A Nonlinear Anisotropic Elastic–Inelastic Constitutive Model for Polycrystalline Ceramics and Minerals with Application to Boron Carbide

Report No. ARL-RP-0524
Authors: JD Clayton; AL Tonge
Date/Pages: June 2015; 22 pages
Abstract: A new continuum constitutive theory is developed and implemented for study of polycrystalline brittle solids subjected to possibly large stress and finite deformation. The general theory accounts for elastic anisotropy, nonlinear elasticity (via higherorder elastic constants), thermoelastic coupling, and various inelastic deformation mechanisms, including, but not restricted to, fracture, pore crushing, bulking, and stress-induced amorphization. The internal energy function depends on a logarithmic measure of material strain, entropy, and internal state variables accounting for defect accumulation, for example effects of microcracks on the tangent stiffness of the solid. The theory is applied towards a study of dynamic compression of boron carbide ceramic. Solutions to a planar impact problem are investigated for isotropic and anisotropic, i.e., textured, polycrystals. For the isotropic case, an implementation of the theory containing only two fitting parameters whereby conjugate thermodynamic forces provide evolution laws for damage and granular flow provides close agreement with Hugoniot data. Poled boron carbide polycrystals shocked along the c-axis are predicted to demonstrate higher peak shear stress, but reduced ductility, relative to isotropic polycrystals. Amorphization associated with nonlinear elastic instability is predicted to occur at smaller volumetric compression in poled boron carbide than its isotropic counterpart, which could further reduce relative ductility and strength of the former.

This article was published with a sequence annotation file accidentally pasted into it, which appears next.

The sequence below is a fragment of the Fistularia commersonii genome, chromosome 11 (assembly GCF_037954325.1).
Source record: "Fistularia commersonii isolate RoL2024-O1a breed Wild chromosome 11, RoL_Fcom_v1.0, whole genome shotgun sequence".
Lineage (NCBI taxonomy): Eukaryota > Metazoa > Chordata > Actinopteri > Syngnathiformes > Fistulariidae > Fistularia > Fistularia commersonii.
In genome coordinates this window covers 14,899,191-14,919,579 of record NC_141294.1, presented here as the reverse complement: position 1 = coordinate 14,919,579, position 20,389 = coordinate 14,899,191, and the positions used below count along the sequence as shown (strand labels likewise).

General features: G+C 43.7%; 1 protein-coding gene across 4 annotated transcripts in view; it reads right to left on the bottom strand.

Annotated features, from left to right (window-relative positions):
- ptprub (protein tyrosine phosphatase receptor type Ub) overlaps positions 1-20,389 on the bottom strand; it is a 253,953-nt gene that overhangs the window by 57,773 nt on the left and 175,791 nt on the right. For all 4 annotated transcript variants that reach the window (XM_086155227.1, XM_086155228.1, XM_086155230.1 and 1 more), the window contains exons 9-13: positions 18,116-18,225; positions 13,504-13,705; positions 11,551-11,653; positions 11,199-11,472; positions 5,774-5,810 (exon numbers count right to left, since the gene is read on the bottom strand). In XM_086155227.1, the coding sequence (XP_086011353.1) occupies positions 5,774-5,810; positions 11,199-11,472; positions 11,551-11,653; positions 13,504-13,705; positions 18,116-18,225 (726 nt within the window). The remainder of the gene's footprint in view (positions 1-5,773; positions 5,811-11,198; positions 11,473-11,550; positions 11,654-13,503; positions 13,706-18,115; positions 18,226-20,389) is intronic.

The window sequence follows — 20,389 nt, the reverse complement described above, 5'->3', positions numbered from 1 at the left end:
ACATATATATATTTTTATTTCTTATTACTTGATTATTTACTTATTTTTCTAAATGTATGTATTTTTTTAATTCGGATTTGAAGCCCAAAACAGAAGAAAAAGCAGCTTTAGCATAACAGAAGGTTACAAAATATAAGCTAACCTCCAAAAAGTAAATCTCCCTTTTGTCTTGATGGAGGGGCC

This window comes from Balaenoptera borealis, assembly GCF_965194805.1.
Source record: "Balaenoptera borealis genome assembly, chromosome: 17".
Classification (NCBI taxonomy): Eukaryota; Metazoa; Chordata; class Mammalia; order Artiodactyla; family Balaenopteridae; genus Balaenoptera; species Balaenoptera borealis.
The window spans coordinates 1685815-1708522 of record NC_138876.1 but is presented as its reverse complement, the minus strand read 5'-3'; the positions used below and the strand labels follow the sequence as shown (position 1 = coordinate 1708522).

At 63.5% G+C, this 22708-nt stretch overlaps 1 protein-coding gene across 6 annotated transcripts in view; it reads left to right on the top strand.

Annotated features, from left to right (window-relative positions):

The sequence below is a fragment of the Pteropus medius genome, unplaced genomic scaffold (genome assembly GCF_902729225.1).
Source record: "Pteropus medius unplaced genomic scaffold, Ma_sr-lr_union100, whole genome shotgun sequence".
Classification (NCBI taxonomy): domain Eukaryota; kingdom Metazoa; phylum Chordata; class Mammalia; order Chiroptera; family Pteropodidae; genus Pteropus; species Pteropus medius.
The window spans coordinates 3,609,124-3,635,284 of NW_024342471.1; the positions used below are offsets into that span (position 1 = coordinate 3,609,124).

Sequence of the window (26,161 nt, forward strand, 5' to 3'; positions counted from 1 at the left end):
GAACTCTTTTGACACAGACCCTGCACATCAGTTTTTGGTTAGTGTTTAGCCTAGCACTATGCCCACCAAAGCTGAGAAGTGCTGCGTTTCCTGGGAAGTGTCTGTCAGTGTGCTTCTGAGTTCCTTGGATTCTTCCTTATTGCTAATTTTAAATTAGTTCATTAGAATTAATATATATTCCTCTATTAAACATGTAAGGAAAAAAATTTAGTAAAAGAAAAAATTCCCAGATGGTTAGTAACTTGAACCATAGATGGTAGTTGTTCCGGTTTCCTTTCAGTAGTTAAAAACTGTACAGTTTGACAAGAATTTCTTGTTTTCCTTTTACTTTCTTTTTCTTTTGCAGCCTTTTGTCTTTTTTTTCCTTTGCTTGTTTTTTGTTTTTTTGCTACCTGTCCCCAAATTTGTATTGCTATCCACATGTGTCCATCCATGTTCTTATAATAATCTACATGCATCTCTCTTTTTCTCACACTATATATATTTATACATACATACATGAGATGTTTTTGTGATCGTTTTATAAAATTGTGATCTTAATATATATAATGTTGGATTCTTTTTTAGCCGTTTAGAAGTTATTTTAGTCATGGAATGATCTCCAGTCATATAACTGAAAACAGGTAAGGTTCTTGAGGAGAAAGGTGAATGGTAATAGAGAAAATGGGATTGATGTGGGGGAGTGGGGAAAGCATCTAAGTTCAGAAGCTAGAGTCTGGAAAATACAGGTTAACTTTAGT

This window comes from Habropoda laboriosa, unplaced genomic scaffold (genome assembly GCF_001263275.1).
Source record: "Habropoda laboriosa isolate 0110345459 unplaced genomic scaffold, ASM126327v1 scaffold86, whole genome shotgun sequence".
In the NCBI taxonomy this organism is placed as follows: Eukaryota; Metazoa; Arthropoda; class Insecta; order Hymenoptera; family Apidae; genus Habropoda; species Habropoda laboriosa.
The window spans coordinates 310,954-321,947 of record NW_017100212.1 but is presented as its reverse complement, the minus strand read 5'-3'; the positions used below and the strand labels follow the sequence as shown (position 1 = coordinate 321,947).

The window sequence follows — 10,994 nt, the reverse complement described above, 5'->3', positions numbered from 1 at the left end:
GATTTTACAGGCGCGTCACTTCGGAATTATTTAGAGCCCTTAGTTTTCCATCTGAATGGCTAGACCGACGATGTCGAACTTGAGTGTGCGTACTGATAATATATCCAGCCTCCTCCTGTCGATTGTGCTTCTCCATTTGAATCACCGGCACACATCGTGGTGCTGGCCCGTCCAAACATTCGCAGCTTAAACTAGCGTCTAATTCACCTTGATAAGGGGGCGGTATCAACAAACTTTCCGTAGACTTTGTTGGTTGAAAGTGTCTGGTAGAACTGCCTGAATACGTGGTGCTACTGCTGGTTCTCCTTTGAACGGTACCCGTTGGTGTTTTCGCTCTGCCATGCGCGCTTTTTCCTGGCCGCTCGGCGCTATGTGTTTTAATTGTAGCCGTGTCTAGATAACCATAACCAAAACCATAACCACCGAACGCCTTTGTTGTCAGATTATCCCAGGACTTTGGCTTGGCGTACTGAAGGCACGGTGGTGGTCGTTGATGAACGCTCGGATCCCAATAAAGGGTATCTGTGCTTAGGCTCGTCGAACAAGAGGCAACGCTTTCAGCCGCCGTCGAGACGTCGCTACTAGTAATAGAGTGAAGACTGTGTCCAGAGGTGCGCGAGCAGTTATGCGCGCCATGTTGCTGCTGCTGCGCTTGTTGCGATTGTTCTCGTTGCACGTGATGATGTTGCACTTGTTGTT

Distribution: Approved for public release
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Last Update / Reviewed: June 1, 2015